20 Creative Sourcing Strategies for Attracting Passive Candidates | Toggl Blog
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20 Creative Sourcing Strategies for Attracting Passive Candidates

Juste Semetaite Juste Semetaite Last Updated:

Let’s face it. Finding strong job candidates is hard, especially on a tight budget. If you can’t afford to use job boards and/or headhunting, it is perhaps time to look into new ways to engage candidates.

In this article, we’ve listed 20 creative sourcing strategies that’ll help you attract more passive candidates, along with real-life examples of how other companies have done it.

Before we get into the creative sourcing strategies, there are two commonly-asked questions that we need to answer.

Question 1: Why should I bother getting passive candidates to apply? They don’t want a new job anyway.

Answer: Here’s the deal – About 85% of the entire workforce is passively looking for another job and they would gladly accept a change in their work environment. There are also some advantages to sourcing passive candidates. First, because they’re not actively pursuing a new position, they won’t be interviewing with anyone else but you. This means less competition for you. 

They’re also highly unlikely to lie or exaggerate on their resumes. They’re content with their job (for the most part), and they’re not desperate to find their next gig. And finally, you’re ideally looking for someone with a specific skill set that closely matches what you’re looking for. You know exactly whom you’re hiring and what they currently do in their position. This means less time and resources spent on training.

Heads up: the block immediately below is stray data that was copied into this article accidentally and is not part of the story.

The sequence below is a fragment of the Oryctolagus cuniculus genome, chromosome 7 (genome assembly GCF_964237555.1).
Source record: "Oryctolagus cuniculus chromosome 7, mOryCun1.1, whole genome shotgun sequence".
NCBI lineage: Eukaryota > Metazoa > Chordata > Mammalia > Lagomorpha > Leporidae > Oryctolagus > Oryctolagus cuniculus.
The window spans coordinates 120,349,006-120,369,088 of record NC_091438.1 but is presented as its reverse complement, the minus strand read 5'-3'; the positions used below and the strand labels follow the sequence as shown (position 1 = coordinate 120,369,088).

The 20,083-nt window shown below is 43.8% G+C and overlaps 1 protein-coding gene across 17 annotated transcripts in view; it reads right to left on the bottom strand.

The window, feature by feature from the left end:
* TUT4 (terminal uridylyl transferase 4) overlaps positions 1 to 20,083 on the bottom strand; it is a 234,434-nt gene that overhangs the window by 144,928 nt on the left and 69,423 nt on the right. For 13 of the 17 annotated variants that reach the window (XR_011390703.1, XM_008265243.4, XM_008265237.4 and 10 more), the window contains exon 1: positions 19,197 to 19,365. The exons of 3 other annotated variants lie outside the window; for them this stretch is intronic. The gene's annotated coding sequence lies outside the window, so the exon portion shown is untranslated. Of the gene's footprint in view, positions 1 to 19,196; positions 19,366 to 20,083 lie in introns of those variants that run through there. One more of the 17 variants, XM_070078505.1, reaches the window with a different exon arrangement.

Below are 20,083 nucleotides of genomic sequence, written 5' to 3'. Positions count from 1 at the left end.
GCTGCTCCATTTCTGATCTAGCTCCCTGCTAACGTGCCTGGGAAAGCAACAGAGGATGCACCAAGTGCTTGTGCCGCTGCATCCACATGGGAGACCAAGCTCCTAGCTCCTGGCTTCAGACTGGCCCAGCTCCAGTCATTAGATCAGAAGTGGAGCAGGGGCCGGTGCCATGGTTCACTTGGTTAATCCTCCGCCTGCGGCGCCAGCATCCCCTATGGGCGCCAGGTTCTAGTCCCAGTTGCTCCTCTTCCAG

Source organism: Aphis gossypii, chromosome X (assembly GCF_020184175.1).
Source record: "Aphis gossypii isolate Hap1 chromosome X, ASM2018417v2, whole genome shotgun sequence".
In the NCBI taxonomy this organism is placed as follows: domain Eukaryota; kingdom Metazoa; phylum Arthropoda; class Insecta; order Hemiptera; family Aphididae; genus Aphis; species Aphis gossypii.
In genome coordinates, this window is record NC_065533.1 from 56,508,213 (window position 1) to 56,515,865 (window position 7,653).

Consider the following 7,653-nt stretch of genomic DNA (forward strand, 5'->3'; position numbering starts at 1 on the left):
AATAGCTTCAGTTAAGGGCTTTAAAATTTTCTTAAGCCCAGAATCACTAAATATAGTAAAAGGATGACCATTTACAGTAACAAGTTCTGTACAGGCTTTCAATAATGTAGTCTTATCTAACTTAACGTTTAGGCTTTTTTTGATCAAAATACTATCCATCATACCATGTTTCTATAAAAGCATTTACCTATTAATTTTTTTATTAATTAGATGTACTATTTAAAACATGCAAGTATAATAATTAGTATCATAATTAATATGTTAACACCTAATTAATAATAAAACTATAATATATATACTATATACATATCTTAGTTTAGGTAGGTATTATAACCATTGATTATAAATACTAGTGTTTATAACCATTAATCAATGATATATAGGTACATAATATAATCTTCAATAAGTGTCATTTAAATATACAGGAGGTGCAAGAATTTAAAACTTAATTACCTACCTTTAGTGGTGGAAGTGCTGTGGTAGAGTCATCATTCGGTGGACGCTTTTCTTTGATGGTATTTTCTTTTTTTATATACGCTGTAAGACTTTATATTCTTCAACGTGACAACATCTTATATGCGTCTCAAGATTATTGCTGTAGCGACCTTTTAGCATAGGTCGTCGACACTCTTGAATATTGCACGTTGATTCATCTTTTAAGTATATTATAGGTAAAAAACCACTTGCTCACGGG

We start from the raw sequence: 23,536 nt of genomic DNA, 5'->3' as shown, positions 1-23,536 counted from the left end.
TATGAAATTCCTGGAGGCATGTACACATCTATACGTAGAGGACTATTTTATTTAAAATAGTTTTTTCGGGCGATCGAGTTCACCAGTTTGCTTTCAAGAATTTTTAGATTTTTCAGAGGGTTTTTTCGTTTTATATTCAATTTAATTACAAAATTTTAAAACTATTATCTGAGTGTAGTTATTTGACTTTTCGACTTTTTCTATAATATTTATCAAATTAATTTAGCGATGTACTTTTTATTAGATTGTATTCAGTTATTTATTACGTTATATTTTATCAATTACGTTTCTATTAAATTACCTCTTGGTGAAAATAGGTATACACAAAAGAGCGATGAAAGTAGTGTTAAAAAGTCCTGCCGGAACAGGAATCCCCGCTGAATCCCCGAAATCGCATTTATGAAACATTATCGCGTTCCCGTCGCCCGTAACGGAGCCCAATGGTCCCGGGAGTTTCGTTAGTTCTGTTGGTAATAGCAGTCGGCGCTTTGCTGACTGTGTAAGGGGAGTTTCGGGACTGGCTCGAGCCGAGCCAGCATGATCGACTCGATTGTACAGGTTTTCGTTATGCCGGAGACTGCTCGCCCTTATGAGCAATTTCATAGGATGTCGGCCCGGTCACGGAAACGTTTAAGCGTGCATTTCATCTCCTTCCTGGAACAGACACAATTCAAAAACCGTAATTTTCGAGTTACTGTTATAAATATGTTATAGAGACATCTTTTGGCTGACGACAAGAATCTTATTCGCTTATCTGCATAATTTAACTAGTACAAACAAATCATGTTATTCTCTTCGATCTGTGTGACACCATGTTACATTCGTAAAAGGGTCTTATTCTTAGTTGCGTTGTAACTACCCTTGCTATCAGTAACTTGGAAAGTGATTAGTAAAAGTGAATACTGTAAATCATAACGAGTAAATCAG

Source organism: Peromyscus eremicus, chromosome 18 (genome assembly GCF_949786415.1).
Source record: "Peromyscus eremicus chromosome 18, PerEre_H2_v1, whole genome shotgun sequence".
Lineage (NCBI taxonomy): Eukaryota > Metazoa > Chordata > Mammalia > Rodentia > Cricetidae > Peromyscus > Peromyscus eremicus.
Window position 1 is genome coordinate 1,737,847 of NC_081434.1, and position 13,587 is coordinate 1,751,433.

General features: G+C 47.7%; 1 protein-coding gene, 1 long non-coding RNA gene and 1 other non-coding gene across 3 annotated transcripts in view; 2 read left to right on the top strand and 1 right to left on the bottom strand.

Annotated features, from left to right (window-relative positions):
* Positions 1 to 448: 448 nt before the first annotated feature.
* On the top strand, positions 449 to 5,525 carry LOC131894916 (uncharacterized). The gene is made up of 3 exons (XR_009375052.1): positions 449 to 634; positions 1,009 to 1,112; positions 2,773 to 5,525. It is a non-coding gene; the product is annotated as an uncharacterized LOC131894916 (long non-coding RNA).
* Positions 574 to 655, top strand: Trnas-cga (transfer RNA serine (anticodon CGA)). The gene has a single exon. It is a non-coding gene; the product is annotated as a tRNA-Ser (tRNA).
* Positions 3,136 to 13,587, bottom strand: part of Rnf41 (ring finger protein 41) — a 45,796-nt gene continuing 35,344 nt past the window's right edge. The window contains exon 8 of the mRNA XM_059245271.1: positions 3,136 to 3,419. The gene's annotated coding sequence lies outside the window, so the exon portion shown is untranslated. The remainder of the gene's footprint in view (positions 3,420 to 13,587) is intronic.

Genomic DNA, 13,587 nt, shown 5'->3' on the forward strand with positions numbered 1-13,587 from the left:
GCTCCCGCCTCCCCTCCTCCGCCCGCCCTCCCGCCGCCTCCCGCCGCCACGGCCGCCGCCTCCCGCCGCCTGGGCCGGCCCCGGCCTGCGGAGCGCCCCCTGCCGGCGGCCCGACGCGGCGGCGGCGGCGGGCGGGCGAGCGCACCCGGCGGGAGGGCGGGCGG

Now, if we look past the fact that only 15% of the population is completely satisfied with their job, this means that there is a huge pool of excellent candidates for your next opening – you just have to know how to reach them. And reaching them brings us to the second question…

Question 2: Why should I use creative sourcing strategies? We have job boards for getting candidates.

Answer: While job boards can be a great way to get candidates, the hard truth is that they tend to be very expensive, the overall quality of candidates coming through job boards tends to be low, and – perhaps the most important fact – 85% of the workforce doesn’t scan job boards. So, you need to think outside of the box to get in front of the passive quality talent.